How will this double-digit MSP hike impact consumer goods and rural sales?

A woman shopping at a supermarket
The 24 per cent increase in minimum support prices (MSPs) for kharif crops, announced Wednesday, will impact sentiment positively, pushing up rural sales growth, executives of some of the top fast-moving consumer goods (FMCG) and durable companies have told Business Standard.

A third of FMCG and durable sales come from rural areas and an uptick in rural consumption augurs well for these businesses, analysts tracking the market said.

“The (MSP) announcement is timely and comes when the monsoon has been advancing well across the country. This will certainly help push up sentiment,” Sunil Duggal, chief executive officer (CEO), Dabur India, said. 

The Ghaziabad-based ayurvedic firm, along with the country’s largest consumer goods company Hindustan Unilever (HUL), has a higher rural exposure than the industry average, sector analysts said, deriving 35-40 per cent of its revenue from the hinterland.

Sumit Malhotra, managing director, Bajaj Corp, the maker of hair oils such as Bajaj Almond Drops, said while a procurement policy by the government was yet to be announced, the MSP hike, the highest in six years (the last was in 2012-13 at 29 per cent), would leave more disposable income in the hands of consumers, aiding consumption. This point is also endorsed by a Nestlé India spokesperson, who says that higher MSPs would positively impact rural incomes.

Rural sales growth for the (FMCG) market has been improving since the fourth quarter of 2017-18. It is now likely to surpass urban sales growth with the latest announcement,” Malhotra said.

A recent report by Nielsen said that the January-March 2018 period saw rural markets for FMCG companies growing 1.4 times that of urban markets, with the trend likely to get stronger with a good monsoon and more rural-focused initiatives (including higher MSP) by the government, heading into a general election in 2019.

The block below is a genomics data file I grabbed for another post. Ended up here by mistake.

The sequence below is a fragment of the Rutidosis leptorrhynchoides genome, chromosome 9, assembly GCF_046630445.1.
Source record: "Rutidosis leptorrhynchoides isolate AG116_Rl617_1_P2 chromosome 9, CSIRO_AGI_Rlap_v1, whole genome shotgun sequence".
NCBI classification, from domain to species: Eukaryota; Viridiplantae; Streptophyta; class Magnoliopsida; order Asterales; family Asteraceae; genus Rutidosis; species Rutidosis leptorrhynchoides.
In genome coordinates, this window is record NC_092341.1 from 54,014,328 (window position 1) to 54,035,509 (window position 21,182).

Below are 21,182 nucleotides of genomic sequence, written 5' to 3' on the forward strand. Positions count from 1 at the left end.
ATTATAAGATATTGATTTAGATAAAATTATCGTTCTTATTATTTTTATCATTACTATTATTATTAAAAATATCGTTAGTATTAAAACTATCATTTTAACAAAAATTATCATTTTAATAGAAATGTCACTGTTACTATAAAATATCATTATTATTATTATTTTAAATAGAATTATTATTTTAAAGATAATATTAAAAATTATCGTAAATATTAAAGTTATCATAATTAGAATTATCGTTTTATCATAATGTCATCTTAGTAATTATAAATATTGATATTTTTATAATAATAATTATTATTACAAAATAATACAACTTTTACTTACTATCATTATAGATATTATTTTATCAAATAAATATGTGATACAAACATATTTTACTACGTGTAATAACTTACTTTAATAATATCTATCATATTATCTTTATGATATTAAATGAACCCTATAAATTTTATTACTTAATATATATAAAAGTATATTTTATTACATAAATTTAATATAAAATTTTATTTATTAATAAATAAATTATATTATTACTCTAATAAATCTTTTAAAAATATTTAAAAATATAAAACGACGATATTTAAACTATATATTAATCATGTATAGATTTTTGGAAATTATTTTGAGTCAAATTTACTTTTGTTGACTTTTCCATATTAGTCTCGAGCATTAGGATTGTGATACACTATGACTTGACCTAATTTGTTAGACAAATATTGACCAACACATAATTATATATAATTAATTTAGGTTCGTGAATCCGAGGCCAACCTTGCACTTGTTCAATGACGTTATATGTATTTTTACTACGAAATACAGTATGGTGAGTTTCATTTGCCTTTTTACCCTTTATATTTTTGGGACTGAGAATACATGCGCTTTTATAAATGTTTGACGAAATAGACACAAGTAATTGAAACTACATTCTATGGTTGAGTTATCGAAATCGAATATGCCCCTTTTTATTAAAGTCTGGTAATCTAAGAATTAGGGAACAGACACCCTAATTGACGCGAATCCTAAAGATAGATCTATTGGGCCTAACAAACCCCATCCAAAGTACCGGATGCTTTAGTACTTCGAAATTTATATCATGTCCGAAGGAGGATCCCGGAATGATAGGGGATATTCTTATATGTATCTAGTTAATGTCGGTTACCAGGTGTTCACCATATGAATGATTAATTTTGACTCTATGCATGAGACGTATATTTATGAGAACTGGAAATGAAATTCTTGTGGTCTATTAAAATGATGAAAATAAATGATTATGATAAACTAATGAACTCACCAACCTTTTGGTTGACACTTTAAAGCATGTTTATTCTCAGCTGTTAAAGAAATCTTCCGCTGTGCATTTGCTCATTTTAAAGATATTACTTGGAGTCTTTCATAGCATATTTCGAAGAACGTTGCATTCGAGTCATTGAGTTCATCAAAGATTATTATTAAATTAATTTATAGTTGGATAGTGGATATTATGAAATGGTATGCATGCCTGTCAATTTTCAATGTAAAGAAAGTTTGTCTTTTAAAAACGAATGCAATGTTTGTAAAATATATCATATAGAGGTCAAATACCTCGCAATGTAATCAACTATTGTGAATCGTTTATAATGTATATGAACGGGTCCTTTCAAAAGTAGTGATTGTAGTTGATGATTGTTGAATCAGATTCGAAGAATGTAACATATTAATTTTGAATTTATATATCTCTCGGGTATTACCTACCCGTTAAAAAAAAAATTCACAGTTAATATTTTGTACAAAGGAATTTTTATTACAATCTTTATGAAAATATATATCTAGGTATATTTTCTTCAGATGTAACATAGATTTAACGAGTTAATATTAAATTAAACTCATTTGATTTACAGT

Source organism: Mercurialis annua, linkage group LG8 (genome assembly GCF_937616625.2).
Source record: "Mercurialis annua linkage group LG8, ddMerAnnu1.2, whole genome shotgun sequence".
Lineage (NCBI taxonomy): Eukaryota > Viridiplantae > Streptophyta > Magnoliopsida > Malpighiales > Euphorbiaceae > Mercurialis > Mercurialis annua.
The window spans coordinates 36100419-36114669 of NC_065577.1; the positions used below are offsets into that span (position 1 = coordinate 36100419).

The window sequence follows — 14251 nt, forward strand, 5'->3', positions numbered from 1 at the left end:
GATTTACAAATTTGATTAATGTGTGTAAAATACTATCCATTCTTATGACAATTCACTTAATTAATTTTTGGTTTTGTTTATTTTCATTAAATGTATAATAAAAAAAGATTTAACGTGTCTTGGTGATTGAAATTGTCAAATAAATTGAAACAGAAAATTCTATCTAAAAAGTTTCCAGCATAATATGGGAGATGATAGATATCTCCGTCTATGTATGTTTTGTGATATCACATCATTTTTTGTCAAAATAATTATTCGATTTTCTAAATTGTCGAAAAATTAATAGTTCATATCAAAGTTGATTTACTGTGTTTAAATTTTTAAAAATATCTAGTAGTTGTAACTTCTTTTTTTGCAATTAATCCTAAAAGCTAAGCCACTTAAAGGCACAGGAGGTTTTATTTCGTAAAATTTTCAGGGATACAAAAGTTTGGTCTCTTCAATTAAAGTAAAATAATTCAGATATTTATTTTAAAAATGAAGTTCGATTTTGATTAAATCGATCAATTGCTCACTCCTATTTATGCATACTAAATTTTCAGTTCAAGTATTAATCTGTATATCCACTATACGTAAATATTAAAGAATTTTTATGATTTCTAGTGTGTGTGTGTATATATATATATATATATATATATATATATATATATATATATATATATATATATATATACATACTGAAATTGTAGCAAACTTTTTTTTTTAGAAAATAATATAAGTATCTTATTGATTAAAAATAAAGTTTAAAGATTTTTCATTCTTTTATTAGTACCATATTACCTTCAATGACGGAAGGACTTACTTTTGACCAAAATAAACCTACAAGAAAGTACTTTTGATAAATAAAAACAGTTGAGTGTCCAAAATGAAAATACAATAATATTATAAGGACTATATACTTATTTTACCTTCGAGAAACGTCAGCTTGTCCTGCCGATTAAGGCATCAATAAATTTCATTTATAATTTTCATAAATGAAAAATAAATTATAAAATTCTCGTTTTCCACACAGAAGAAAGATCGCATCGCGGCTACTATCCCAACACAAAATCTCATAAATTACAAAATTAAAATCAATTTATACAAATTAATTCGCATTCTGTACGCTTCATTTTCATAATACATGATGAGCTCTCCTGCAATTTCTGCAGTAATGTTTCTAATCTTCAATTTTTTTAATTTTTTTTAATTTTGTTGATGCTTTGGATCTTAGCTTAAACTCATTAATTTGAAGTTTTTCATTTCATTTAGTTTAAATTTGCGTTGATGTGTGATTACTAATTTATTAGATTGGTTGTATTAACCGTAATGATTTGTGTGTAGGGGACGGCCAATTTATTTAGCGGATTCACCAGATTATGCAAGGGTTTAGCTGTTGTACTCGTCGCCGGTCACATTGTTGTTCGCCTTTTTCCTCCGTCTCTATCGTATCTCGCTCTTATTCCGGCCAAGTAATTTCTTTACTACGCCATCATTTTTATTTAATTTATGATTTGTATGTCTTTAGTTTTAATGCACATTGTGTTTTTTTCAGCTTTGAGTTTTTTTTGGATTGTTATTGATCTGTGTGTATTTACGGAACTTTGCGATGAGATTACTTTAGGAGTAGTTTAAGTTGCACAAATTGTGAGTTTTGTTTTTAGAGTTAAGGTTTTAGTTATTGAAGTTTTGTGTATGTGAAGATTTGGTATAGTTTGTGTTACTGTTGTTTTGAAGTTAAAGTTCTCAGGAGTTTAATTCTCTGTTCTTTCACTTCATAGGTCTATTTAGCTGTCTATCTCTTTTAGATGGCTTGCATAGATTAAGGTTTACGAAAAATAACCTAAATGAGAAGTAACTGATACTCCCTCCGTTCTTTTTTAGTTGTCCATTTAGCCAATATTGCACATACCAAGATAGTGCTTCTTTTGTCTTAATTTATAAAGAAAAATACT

Kamal Nandi, business head and executive vice-president, Godrej Appliances, said that rural markets had high growth potential, given the lower penetration of consumer goods and durables in general, implying that any effort to alleviate rural distress was a welcome move.

“With a good monsoon and higher MSPs, festive season sales are sure to rise,” Nandi said. “This will be a huge plus for the industry, grappling with currency volatility and input costs pressures,” he said.

Kapil Agarwal, CEO, Groupe SEB, which markets the Maharaja line of kitchen and home appliances, says that MSP hikes would improve discretionary spending in rural areas, which had halted after disruptions such as demonetisation and a new indirect tax regime. “While the rupee slide and crude oil spike have led to a new round of price hikes in June, making it a little costly for consumers, effort to improve rural incomes is a good sign,” he said.

Foreign brokerage houses such as UBS on Thursday said that the price support to farmers would aid rural demand and the fiscal impact would be 0.1 per cent of gross domestic product in the current financial year.

How rural growth is inching up
  • Rural growth was 1.1 times urban growth in 2017 (full year)
  • It grew 1.4 times urban growth in Jan-Mar 2018
  • Estimates are it will cross 1.6 times urban growth in Apr-Jun 2018 and will be higher in the last three quarters of 2018-19



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